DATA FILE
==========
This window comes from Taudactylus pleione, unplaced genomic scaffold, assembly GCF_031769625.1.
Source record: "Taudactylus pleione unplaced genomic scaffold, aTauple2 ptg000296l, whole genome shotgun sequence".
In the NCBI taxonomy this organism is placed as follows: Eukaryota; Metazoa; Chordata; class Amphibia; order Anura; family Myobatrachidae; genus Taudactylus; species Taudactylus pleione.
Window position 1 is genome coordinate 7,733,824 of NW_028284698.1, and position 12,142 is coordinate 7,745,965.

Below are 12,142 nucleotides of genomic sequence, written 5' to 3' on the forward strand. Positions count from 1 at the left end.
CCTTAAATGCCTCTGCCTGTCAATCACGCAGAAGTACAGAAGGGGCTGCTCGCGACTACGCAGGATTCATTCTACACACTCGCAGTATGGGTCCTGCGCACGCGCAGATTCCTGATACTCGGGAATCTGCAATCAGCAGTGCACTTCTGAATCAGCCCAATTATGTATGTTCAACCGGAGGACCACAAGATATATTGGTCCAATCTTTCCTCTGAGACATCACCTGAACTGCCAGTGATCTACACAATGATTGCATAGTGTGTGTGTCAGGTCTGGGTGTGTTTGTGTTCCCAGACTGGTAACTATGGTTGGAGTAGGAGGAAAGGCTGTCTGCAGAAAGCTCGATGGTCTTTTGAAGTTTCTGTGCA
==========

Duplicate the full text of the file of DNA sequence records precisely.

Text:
This window comes from Taudactylus pleione, unplaced genomic scaffold, assembly GCF_031769625.1.
Source record: "Taudactylus pleione unplaced genomic scaffold, aTauple2 ptg000296l, whole genome shotgun sequence".
In the NCBI taxonomy this organism is placed as follows: Eukaryota; Metazoa; Chordata; class Amphibia; order Anura; family Myobatrachidae; genus Taudactylus; species Taudactylus pleione.
Window position 1 is genome coordinate 7,733,824 of NW_028284698.1, and position 12,142 is coordinate 7,745,965.

Below are 12,142 nucleotides of genomic sequence, written 5' to 3' on the forward strand. Positions count from 1 at the left end.
CCTTAAATGCCTCTGCCTGTCAATCACGCAGAAGTACAGAAGGGGCTGCTCGCGACTACGCAGGATTCATTCTACACACTCGCAGTATGGGTCCTGCGCACGCGCAGATTCCTGATACTCGGGAATCTGCAATCAGCAGTGCACTTCTGAATCAGCCCAATTATGTATGTTCAACCGGAGGACCACAAGATATATTGGTCCAATCTTTCCTCTGAGACATCACCTGAACTGCCAGTGATCTACACAATGATTGCATAGTGTGTGTGTCAGGTCTGGGTGTGTTTGTGTTCCCAGACTGGTAACTATGGTTGGAGTAGGAGGAAAGGCTGTCTGCAGAAAGCTCGATGGTCTTTTGAAGTTTCTGTGCA